The huge increases in the numbers of UAC children crossing are leading to unprecedented demands on ORR and without increased appropriations from Congress, ORR is likely to either short change unaccompanied minors or cut existing programs elsewhere—both of which have negative impacts on work in our communities to foster economic growth.

Aside from the effect this will have on local GGLN organizations that run ORR programs, the more destructive impacts would fall on refugees and local economies if funding were cut from employment and overall integration supports. We see the refugee population as critical not only to the future of Great Lakes cities, but as providing a great example of how immigrants have economic impact. A recent piece published by Empire State Future, a smart growth and sustainable development collaborative in New York, makes a compelling argument for UAC as part of a larger refugee repopulation strategy to revitalize cities in our region.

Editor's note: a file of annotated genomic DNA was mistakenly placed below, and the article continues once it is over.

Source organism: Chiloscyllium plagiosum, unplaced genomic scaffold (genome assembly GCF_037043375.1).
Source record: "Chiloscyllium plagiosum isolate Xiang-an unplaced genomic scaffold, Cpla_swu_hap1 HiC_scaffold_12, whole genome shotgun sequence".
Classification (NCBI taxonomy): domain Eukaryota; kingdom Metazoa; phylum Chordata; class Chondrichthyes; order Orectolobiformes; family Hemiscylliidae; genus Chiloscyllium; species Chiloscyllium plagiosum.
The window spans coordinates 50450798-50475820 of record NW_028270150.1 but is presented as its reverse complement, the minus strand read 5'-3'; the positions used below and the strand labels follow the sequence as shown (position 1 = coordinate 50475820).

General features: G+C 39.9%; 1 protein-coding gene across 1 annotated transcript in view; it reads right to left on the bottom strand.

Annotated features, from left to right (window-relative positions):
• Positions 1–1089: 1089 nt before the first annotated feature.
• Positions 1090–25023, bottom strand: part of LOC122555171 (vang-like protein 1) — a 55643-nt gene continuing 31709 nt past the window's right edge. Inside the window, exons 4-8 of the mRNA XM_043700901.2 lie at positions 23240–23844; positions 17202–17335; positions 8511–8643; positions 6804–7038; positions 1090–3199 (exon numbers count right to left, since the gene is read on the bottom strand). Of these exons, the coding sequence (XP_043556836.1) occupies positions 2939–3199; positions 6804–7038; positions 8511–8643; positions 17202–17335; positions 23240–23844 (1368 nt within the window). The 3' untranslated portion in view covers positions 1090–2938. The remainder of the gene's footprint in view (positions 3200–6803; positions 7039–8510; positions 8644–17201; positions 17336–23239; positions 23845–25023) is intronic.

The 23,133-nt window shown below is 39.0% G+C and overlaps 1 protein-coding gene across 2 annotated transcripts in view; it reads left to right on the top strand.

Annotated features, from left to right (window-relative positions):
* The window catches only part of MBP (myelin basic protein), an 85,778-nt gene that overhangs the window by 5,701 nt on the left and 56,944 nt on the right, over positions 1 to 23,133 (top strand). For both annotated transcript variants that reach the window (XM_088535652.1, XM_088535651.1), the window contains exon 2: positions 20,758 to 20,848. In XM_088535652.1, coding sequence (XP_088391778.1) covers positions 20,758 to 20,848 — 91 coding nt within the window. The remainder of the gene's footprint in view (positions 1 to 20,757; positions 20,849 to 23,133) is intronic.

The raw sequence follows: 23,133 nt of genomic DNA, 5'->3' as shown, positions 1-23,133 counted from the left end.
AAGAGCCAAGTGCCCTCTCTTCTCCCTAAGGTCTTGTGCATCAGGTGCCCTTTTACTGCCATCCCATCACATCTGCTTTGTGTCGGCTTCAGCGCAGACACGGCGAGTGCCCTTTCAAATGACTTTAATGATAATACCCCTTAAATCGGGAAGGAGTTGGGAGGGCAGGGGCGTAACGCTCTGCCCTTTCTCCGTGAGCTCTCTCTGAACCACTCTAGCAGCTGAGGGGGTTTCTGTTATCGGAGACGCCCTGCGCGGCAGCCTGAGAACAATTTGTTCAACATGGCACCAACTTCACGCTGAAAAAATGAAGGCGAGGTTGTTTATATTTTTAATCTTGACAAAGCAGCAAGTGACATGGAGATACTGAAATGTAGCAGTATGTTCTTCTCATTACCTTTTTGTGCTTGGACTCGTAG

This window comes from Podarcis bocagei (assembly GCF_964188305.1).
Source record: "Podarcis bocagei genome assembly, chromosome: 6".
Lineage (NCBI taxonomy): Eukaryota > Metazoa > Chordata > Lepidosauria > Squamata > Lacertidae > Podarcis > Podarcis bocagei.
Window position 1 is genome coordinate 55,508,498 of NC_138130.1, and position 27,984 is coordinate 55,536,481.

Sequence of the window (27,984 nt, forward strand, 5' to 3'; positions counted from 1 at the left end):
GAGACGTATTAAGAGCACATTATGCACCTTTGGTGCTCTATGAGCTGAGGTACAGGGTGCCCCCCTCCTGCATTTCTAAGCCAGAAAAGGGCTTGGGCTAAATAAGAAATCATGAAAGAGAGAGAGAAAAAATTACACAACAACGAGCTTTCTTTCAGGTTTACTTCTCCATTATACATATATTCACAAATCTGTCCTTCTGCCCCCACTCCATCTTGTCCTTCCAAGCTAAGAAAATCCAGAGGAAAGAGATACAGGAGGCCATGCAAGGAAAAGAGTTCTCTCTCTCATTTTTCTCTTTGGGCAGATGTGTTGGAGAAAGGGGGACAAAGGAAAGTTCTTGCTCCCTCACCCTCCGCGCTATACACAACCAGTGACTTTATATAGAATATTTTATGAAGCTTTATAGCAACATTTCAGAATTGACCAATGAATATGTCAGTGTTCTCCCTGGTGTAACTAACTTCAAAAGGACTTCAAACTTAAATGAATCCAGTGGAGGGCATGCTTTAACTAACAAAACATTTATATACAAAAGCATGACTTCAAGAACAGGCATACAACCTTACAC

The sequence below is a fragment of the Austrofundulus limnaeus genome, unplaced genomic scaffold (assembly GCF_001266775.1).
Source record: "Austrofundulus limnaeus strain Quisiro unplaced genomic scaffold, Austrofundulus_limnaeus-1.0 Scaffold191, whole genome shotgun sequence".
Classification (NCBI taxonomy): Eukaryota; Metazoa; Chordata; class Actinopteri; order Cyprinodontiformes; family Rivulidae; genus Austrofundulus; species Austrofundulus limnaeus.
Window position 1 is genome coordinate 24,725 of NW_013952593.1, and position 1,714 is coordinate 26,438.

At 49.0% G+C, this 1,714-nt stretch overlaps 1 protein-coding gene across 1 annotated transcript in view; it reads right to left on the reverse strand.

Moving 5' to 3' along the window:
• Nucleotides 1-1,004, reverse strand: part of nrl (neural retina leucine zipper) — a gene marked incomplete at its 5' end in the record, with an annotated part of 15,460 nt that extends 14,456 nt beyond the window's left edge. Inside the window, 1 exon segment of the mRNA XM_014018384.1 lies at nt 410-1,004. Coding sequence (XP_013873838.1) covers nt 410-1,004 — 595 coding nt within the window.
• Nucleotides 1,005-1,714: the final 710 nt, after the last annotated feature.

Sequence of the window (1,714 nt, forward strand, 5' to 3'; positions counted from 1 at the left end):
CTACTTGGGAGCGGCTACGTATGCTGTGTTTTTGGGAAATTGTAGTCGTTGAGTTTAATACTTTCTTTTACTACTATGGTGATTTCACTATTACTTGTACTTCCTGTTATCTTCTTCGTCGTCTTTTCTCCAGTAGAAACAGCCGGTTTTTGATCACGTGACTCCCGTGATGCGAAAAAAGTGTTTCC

Unfortunately, the UAC issue is coming to a head just at GGLN and its local organizations are gaining traction and seeing unprecedented investment in immigrant economic and community development. It is happening on the eve of our second convening and the White House Integration Summit.

The President proposed an increase in ORR funding to Congress on July 8th. Congress has taken no action on this request and appears unlikely to do so before the November election. Pitting support for children escaping persecution against adults (and children) escaping persecution makes no sense. Until the federal government can develop a stable plan to respond to the UAC population, funding for the programs serving refugees needs to be preserved.